Why it seems your income is treading water
Most Americans' compensation has risen only $59 since 1966, according to a new analysis. The top 10% of earners fared far better.
But one thing that hasn't budged much is Americans' inflation-adjusted income, according to a tax analysis by Pulitzer Prize-winning journalist David Cay Johnston.
For Americans in the bottom 90%, the "vast majority averaged a mere $59 more in 2011 than in 1966," writes Johnston, who adds that the figure is "jaw-dropping."
That means most Americans gained only enough income to buy movie tickets, popcorn and soda for a family of four -- for just one visit to the multiplex per year.
Not all Americans saw their wages stagnate, however. Since 1966, the top 10% of earners saw their incomes jump by $116,071, reaching $254,864 in 2011, Johnston writes. His analysis is based on research by economists Emmanuel Saez and Thomas Piketty. (As I wrote in MSN moneyNOW last month, Berkeley economist Saez recently found that only the top 1% saw average real income growth between 2009 and 2011.)
"That disparity in income growth rates comes as the total federal tax burdens on those at the top have been slashed, compared with 1966, especially for the long-term capital gains that account for about a third of total income at the very top," Johnston points out.
Johnston's analysis provides a sobering long-term look at why so many Americans feel they're working harder than ever to keep their heads above water. With rising costs for everything from food to a college education, a $59 income gain over four decades isn't going to help.
To be sure, some other recent research indicates the rich have gotten socked by higher taxes, with federal tax bills approaching 30-year highs.
But in more bad news for America's struggling middle and lower classes, the very rich don't necessarily have priorities that align with have-nots, according a study from Vanderbilt University researchers.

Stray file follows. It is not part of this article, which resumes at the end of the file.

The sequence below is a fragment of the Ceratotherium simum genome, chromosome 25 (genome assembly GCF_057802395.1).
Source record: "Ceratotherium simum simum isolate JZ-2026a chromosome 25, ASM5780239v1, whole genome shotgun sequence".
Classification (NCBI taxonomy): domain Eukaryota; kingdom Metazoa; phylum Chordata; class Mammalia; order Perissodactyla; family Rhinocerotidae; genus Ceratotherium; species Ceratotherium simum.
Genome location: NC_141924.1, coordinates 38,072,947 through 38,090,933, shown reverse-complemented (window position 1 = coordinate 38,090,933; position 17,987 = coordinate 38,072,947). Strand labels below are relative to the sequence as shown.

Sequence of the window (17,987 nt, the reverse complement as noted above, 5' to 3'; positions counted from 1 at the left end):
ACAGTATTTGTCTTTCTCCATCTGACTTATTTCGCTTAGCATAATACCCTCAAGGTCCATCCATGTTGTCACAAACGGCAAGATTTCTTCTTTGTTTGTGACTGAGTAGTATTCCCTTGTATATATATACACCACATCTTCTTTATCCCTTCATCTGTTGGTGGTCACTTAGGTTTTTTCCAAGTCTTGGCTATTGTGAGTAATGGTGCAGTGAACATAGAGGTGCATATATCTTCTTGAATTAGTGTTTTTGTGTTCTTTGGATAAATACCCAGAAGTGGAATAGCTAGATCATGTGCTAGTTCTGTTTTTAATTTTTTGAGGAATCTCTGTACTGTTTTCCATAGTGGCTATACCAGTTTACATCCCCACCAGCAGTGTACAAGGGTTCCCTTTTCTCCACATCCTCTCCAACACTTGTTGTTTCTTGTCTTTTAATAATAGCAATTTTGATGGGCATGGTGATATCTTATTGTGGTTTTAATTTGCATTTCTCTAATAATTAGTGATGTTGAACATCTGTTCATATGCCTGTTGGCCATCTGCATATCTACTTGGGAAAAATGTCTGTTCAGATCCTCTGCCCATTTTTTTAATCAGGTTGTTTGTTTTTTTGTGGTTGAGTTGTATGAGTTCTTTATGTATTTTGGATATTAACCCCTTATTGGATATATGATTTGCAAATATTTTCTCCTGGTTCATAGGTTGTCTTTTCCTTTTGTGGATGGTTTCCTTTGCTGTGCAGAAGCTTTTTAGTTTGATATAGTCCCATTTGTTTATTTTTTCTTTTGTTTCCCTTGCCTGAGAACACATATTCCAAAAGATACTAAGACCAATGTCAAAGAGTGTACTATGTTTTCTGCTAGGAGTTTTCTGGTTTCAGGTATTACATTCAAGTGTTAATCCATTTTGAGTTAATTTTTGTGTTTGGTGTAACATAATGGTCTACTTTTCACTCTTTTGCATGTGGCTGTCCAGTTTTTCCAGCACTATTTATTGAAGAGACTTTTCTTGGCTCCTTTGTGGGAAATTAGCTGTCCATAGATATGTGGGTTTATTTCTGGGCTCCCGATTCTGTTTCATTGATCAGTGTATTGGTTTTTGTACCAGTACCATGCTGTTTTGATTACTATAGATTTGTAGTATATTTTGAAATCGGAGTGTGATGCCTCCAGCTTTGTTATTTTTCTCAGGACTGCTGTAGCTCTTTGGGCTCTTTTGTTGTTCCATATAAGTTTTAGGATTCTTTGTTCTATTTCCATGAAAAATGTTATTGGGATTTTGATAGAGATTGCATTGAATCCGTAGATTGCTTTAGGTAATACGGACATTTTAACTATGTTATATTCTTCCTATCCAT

Today's Daddy Warbucks "are much less willing than others to provide broad educational opportunities, including 'spend(ing) whatever is necessary to ensure that all children have really good public schools they can go to' or 'mak(ing) sure that everyone who wants to go to college can do so,'" according to the researchers, who surveyed 83 Chicago-area residents with an average wealth of $14 million.
The elite also oppose government redistribution of wealth, favor lower estate tax rates and lean toward supporting cuts in social programs such as Social Security to reduce the deficit, the study found.
But the uber-wealthy are also more likely to be politically active, with two-thirds of them contributing to campaigns and giving an average of $4,633 to candidates or organizations in the previous year.
"The elite also oppose government redistribution of wealth"
No shlt sherlock?
Tax rates, spending cuts, baby boomers are sucking the system dry, the young generation refuses to work, I want to keep what I earn........
These are all ways to keep America divided while the super rich control everything. The ones in government get gifts from lobbyists in return for tax exemptions then when they leave government they are put on the boards of the same companies. Unlimited campaign contributions have made it so only the super rich can run for office so it's become one big super circle of friends enriching each other at America's expense.
Think about it, America spends 17.5% GDP on health care and 40 million have been without coverage. Most countries spend 14.5% and cover everyone, why? Well paying $6.00 for a pill that you can get anywhere else for 50 cents or allowing hospitals to charge $40.00 for a pill dispenser which is in fact a paper cup might be part of it? Now multiply that by BS and imagine it in the defense department and every other department and throw in subsidies like farming, oil, unions and everything else you can think of and you get where the country is today.
The super rich telling you it's your neighbors fault while it's them all along.......
Median pay for outside directors, over $200,000, average work week, Less than 5 hours.